Then Agrippa said to Paul, “You have permission to speak for yourself.” So Paul motioned with his hand and began his defence: “King Agrippa, I consider myself fortunate to stand before you today as I make my defence against all the accusations of the Jews, and especially so because you are well acquainted with all the Jewish customs and controversies. Therefore, I beg you to listen to me patiently.”

This reflects Agrippa’s knowledge of Jewish affairs. Paul then provides his defence and the trial concludes as follows:

I am saying nothing beyond what the prophets and Moses said would happen — that the Messiah would suffer and, as the first to rise from the dead, would bring the message of light to his own people and to the Gentiles.”

At this point Festus interrupted Paul’s defence. “You are out of your mind, Paul!” he shouted. “Your great learning is driving you insane.” “I am not insane, most excellent Festus,” Paul replied. “What I am saying is true and reasonable. The king is familiar with these things, and I can speak freely to him. I am convinced that none of this has escaped his notice, because it was not done in a corner. King Agrippa, do you believe the prophets? I know you do.” Then Agrippa said to Paul, “Do you think that in such a short time you can persuade me to be a Christian?” Paul replied, “Short time or long—I pray to God that not only you but all who are listening to me today may become what I am, except for these chains.”


The king rose, and with him the governor and Bernice and those sitting with them. After they left the room, they began saying to one another, “This man is not doing anything that deserves death or imprisonment.” Agrippa said to Festus, “This man could have been set free if he had not appealed to Caesar.”


So Paul was sent to Rome and we hear no more from Agrippa II in the New Testament.

Unlike his father Agrippa II was unpopular with the Jews for his capricious manner. At the start of the Jewish Wars in 66 AD the Jews expelled Agrippa and Berenice. Agrippa went back to Rome and Berenice settled in Pompeii where she perished when Mt Vesuvius erupted in 79 AD.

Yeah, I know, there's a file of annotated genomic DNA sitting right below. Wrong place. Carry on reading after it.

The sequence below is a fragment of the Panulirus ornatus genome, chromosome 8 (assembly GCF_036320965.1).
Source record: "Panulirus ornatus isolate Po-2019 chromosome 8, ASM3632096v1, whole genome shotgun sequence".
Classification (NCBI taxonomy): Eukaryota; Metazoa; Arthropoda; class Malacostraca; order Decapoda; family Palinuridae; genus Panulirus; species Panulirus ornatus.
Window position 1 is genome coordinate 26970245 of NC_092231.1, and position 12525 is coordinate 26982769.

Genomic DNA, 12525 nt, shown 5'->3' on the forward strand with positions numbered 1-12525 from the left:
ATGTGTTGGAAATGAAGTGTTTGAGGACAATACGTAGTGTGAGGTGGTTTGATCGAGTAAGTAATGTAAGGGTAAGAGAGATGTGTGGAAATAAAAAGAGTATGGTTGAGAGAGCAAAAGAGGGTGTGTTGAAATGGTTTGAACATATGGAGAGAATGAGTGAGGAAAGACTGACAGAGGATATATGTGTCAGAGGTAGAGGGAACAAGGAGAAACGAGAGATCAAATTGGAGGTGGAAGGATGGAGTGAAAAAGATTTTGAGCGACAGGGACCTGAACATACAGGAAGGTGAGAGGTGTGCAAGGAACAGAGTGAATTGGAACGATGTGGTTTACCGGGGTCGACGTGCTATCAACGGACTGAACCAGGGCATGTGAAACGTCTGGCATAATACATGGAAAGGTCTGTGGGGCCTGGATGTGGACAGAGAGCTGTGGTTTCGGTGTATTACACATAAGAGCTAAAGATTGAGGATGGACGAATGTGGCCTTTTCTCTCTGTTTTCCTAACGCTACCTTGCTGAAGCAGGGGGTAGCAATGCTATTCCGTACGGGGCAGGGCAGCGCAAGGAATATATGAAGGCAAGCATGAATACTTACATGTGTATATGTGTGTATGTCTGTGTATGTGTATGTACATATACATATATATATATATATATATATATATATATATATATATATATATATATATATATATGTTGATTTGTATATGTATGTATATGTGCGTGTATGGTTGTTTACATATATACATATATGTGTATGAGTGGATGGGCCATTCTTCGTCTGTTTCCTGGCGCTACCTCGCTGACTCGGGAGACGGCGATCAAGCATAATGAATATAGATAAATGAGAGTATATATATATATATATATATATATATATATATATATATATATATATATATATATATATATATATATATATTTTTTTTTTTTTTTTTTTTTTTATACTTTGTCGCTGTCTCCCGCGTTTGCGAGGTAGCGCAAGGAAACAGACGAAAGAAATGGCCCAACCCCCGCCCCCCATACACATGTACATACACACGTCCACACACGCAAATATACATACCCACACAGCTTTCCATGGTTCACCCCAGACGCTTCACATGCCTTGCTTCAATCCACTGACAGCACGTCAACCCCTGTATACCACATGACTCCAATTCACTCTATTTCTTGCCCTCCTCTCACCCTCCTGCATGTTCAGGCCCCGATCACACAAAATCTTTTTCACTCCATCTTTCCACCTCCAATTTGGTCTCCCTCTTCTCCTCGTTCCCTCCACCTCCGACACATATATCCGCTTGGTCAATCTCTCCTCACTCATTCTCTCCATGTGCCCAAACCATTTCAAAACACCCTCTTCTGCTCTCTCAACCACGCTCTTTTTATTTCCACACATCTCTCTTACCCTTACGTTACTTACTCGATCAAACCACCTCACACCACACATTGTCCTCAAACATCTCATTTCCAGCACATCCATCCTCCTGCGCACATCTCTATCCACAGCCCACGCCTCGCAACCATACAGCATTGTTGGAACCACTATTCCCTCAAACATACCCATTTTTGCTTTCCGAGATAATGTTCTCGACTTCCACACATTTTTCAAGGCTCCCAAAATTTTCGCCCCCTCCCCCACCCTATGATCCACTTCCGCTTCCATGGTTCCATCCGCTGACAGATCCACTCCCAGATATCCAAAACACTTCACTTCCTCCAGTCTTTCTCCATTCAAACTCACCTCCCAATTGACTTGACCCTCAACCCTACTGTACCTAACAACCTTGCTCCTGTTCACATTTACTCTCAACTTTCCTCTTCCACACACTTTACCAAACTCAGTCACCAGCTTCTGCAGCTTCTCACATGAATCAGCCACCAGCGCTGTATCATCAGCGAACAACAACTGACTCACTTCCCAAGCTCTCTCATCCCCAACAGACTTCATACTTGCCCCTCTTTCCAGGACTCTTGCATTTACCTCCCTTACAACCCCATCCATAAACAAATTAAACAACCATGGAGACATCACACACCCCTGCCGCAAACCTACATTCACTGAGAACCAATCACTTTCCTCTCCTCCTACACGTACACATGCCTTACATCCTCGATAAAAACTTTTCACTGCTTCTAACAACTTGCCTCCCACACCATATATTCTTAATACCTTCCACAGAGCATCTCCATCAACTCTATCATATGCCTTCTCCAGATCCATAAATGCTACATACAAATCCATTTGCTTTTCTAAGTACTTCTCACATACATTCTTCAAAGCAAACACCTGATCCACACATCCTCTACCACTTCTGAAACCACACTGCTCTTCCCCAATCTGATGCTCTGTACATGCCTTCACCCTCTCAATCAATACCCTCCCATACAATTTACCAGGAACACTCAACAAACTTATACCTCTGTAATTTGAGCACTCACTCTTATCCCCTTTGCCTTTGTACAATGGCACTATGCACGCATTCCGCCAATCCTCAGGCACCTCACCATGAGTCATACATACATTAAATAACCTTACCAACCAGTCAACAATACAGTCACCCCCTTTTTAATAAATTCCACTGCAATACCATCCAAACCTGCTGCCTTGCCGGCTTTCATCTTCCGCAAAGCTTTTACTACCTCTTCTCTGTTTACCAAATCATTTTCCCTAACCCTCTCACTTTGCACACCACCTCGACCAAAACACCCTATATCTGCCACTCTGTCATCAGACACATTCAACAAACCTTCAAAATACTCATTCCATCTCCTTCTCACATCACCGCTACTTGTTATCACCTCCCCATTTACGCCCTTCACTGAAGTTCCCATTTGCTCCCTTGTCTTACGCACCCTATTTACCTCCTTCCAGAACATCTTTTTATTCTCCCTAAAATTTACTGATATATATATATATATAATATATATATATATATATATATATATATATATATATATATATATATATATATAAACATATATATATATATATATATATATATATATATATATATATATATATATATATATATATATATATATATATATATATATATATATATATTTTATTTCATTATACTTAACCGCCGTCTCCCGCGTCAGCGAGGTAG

Conclusion

This marked the end of the Herodian dynasty. The Herodians were puppet rulers for the Roman Empire. Their task was to collect taxes for Rome and keep the peace. Their advantages were that they were friendly and cooperative with Rome but were also of the Jewish faith. Thus they sided with the Jewish religious leadership and were wary of any movement that seemed to threaten the existing religious establishment. This included Jesus and his followers.

The New Testament is deeply embedded within a historical context. Jesus interacted with the religious and imperial politics of his day. The politicians of the day were aware of his movement, as his ministry was “not done in a corner”. The New Testament writers are making a claim about historical events.

There are surviving busts of Agrippa I and II and we know what they looked like. However, the Herodians and all their kingdoms and influence are long since gone. By contrast, there are no busts of Jesus or Paul and we don’t know even what they looked like. All we have is the written word. They did not have the power of the sword but rather spoke to peoples’ mind, and their influence will go on forever.